Governor Bill Janklow(R): SD Ethanol's best Unrecognized Friend
My regular meetings with Governor Janklow
Early 1984 as a complete political novice I (orrie swayze) began to write my first three or four letters to the editor ever and they challenged Janklow's press statements discrediting ethanol as fuel. Then just out of the blue the Governor personally called to invite me to the Governor's office for a discussion. Completely surprised I accepted what turned out to be the first of more than several invitations usually before every summer study committee meeting on ethanol incentives. Basically started a two year working relationship.
. The first meeting was very cordial and my take away from the meeting was his comment: " You and your crowd make your case to me and I am with you". He kept his word
As the summer study on SD ethanol incentive committee meetings began I would usually ride along (four hour trip) with my neighbor and key leader,Representative Kent Frerichs. Kent had invited my friend Dave Hallberg ,founding president of the Renewable Fuels Association, to Pierre previously. I was heavily involved in writing the purposed legislation so was usually invited to the Governor's office before each committee meeting with Jim Myers, transportation department head, always present. Hallberg founder/CEO of RFA was still president and they wanted to know "What does Hallberg say?": Dave usually spoke to the committee meetings by teleconference for 15-20 minutes answering questions.
I have copy of a September 7, 1987 AP story that summarized the final summer study committee meeting: "SD began a a sharp turn in rural policy for a bill to subsidize ethanol through a sales tax on motor fuels(pipeline tax)"........." Rural democrats 'pushed hardest" for the plan and the main author is Orrie Swayze who says "This is really a tax for agriculture" he told the committee.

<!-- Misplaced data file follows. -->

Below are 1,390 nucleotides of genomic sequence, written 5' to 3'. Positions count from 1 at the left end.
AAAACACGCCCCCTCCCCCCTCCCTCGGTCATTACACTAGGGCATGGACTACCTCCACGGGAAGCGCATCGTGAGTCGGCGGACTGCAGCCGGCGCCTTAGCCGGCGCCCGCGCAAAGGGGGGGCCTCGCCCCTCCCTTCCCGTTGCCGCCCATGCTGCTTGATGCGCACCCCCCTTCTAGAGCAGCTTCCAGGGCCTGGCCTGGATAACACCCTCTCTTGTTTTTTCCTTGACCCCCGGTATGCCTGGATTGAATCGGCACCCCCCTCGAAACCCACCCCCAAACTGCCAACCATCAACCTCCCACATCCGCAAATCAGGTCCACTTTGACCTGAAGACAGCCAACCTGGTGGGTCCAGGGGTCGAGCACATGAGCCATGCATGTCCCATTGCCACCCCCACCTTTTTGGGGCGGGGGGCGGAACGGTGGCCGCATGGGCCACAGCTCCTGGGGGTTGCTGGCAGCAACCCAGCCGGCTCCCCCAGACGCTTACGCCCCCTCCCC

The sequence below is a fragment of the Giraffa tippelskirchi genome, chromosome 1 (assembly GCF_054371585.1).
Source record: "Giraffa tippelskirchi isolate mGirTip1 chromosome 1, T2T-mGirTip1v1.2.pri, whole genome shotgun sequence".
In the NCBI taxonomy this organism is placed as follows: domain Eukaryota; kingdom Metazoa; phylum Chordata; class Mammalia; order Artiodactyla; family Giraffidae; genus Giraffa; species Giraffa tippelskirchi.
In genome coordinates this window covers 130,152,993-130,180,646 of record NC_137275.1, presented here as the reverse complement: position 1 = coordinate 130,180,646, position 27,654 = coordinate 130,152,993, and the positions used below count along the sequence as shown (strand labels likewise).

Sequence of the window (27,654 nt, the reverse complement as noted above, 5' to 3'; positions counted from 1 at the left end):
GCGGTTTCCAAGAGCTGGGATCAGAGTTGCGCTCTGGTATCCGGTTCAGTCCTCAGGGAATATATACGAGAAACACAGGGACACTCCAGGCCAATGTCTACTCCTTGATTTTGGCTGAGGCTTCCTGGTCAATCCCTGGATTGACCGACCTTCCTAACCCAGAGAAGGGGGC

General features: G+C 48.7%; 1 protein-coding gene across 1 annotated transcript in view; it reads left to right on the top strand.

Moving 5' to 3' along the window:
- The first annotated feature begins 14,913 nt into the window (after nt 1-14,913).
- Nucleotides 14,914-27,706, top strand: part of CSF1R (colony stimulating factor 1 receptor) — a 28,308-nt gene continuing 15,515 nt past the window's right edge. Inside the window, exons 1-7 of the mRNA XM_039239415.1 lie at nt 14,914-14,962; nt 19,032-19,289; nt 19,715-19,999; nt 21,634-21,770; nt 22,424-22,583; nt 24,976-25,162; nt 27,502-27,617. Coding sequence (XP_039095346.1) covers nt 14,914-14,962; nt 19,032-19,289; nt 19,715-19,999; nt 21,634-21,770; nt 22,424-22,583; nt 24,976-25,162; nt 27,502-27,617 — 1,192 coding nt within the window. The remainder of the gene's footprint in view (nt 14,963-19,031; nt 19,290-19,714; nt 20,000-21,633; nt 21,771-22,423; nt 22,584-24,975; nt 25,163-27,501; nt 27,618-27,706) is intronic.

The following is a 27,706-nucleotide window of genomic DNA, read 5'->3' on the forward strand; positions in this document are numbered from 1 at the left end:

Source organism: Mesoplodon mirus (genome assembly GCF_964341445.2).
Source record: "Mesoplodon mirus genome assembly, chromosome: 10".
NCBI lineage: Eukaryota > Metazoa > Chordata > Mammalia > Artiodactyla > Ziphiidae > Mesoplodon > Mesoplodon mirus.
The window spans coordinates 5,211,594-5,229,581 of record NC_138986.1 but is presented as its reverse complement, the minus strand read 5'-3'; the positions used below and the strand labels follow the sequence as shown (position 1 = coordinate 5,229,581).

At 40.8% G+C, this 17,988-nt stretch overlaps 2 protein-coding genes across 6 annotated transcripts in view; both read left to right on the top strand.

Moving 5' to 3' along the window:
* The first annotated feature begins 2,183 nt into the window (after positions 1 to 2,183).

Early in the process, after several meetings with the Governor and Jim Myers the transportation secretary doing most of the talking, I remarked "You sit here and ridicule ethanol in this conversation. I want you to go and tell the committee what you are telling me today so at least we can have an honest debate". Janklow said "Yes Jim will do that today".
He never did. The Governor's office usually put out a press release after the committee meeting and I usually wrote an editorial that was often quite widely published. I did not refer to our conversations before the meeting but I did use some exact quotes from those conversations of each ridiculing the ethanol industry.
I expected to be and was invited back to the Governor's office the very next meeting because they knew why those quotes were in the editorial: Before the summer study meetings they usually wanted to discuss Hallberg's counter, which I freely shared, to the ridiculing ethanol propaganda they were dishing out to the media.
For me humorously, at the very next committee meeting I was invited in and we were having the same type of discussion and Janklow looked at me with a quick "You are not going to put that in the paper are you?". I told him I was not and reminded him why I did put the quotes in the paper. He nodded in agreement with an uncomfortable something like "ya,ya I know".
Though an early critic Janklow is probably one of the best unrecognized friends the SD ethanol industry ever had because he kept his word. As he told Representative Kent Frerichs when he entered a joint session for his last major speech before departing from his first term after the legislation was in place: " Your are going to like what I have to say about ethanol".
In my view he, admittedly quite persuasively, provoked a needed debate and made ethanol supporters prove ethanol's case to him. He was not going to be part of leading SD into a big ethanol scam. Later, when ever our paths crossed he always had a big smile, hand shake and some small talk. Especially when we were both standing in line at Mitchell opening to buy ethanol plant shares. Click Read more to find Janklow's undeclared friendship with ethanol even went thirough his second term ending 16 years later.